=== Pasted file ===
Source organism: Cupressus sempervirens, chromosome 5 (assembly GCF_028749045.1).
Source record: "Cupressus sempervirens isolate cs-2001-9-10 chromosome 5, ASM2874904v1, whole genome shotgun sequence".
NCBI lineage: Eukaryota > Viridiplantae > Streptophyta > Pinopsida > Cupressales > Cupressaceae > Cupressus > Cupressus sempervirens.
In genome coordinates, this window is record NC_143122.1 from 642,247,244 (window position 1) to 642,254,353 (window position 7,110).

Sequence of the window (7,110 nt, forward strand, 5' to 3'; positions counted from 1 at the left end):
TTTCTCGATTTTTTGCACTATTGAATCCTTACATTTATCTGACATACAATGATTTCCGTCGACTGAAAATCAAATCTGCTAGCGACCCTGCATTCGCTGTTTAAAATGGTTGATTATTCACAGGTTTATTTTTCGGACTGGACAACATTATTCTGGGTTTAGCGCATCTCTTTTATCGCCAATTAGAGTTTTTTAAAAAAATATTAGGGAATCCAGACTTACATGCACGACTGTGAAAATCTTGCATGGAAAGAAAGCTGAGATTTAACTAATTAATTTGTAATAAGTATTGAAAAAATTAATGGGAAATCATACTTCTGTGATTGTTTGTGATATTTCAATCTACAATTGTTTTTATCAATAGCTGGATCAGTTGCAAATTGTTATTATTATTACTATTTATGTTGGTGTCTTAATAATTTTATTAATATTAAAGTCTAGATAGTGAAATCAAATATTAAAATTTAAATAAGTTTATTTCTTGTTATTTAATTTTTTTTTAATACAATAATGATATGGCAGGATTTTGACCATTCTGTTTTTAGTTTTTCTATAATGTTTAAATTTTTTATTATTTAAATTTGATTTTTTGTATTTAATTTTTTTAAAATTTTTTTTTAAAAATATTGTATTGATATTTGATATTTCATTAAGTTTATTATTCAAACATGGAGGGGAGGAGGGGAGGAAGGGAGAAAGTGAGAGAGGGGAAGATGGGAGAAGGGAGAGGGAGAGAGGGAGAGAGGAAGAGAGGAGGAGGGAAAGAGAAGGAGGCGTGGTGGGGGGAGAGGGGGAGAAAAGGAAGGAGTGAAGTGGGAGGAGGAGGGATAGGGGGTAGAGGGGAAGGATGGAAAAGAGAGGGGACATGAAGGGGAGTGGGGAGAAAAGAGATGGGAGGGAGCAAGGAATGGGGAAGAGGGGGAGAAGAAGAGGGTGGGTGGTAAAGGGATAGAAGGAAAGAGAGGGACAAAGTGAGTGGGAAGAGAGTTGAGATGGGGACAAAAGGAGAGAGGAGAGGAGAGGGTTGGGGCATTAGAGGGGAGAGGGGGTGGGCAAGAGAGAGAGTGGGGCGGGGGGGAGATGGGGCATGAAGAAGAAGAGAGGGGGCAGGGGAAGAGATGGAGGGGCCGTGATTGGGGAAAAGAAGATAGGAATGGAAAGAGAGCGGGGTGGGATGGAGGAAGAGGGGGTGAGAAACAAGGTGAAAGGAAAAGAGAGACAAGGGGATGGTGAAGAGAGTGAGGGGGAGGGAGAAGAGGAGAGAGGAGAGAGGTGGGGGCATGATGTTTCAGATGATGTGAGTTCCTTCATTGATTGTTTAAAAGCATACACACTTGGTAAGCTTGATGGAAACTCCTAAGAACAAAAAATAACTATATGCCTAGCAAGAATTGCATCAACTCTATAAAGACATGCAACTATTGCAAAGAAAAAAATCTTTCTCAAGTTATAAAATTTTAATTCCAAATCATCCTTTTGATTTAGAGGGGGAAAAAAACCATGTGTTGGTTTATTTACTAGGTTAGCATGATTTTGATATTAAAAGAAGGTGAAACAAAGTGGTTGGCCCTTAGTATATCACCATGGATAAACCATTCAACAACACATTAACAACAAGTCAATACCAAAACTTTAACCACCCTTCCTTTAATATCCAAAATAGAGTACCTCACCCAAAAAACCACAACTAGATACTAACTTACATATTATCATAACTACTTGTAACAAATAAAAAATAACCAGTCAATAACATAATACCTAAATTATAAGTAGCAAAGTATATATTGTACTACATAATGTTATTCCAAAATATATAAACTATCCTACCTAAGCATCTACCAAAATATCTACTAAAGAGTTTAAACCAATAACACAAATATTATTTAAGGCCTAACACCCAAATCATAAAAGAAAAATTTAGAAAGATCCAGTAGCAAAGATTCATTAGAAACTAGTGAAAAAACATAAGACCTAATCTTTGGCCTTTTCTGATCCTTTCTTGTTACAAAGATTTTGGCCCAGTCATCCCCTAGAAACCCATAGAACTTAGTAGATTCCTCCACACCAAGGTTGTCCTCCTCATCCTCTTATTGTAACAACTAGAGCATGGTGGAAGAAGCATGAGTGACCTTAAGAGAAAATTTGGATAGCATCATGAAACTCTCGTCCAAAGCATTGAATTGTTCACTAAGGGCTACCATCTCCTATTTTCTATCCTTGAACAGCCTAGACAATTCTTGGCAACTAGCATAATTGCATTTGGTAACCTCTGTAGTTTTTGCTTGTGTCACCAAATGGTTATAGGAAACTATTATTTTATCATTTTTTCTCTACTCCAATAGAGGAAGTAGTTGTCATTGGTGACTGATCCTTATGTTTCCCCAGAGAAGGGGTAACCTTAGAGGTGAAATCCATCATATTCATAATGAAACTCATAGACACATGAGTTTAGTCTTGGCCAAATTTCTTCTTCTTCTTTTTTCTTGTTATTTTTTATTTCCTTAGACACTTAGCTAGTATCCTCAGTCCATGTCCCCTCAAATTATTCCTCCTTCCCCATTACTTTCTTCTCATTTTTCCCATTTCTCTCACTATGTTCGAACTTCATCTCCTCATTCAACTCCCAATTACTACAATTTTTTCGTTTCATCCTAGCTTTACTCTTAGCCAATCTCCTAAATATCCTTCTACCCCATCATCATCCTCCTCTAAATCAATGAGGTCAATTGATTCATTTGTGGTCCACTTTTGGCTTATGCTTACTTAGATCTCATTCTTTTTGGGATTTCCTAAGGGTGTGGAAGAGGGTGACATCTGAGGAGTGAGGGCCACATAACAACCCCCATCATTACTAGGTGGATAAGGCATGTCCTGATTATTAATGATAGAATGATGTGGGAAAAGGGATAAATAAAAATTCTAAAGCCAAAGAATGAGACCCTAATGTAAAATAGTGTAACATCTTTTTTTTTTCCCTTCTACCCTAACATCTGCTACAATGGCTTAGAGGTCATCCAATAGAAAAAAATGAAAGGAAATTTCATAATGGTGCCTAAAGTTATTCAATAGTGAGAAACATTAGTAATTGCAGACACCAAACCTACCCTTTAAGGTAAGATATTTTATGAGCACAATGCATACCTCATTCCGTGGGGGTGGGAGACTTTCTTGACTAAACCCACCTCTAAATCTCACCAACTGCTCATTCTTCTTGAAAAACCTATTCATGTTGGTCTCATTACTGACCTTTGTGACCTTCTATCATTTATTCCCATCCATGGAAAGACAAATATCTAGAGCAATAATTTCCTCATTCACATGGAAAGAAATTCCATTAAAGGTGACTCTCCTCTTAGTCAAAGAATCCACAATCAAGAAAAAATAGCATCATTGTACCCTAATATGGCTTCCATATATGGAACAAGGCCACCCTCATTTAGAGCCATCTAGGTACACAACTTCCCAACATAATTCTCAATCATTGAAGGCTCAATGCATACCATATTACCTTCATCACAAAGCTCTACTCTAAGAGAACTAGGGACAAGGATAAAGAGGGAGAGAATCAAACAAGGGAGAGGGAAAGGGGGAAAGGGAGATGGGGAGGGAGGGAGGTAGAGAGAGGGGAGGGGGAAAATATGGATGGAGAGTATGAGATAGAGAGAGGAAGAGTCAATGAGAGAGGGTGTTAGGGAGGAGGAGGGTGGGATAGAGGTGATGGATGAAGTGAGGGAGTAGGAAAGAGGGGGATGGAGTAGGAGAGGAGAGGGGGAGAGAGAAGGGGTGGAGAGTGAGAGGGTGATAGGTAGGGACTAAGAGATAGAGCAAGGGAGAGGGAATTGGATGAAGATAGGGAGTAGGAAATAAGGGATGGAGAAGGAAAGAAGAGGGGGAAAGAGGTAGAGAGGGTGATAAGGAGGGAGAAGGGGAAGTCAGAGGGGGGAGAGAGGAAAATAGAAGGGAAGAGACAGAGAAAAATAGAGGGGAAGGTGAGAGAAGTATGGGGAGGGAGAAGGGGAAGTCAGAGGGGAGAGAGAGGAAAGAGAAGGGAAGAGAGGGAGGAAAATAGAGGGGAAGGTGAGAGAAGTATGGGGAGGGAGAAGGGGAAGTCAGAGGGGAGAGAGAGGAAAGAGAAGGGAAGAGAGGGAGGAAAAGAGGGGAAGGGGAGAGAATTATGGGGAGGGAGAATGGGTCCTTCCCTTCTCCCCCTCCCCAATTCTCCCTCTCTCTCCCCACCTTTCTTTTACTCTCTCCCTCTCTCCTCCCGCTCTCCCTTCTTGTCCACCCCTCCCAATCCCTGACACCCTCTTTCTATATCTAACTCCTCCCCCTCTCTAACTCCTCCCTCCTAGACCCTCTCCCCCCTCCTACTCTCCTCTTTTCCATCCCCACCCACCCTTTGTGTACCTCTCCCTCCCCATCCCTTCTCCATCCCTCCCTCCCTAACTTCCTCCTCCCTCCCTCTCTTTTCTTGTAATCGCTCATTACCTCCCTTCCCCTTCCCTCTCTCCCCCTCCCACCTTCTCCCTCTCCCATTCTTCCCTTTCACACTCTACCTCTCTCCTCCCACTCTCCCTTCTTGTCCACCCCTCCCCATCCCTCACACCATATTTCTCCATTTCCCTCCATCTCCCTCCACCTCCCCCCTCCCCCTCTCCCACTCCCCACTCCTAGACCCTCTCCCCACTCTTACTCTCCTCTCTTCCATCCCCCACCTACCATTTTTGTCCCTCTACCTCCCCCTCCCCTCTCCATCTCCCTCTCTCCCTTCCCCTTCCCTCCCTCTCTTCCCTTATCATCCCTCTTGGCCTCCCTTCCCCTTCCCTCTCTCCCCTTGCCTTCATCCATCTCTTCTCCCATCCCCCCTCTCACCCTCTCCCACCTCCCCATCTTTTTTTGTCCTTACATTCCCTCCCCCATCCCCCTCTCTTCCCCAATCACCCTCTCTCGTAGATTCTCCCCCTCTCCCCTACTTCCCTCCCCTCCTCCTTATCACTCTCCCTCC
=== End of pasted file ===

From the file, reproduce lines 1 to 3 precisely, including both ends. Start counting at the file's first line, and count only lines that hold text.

Source organism: Cupressus sempervirens, chromosome 5 (assembly GCF_028749045.1).
Source record: "Cupressus sempervirens isolate cs-2001-9-10 chromosome 5, ASM2874904v1, whole genome shotgun sequence".
NCBI lineage: Eukaryota > Viridiplantae > Streptophyta > Pinopsida > Cupressales > Cupressaceae > Cupressus > Cupressus sempervirens.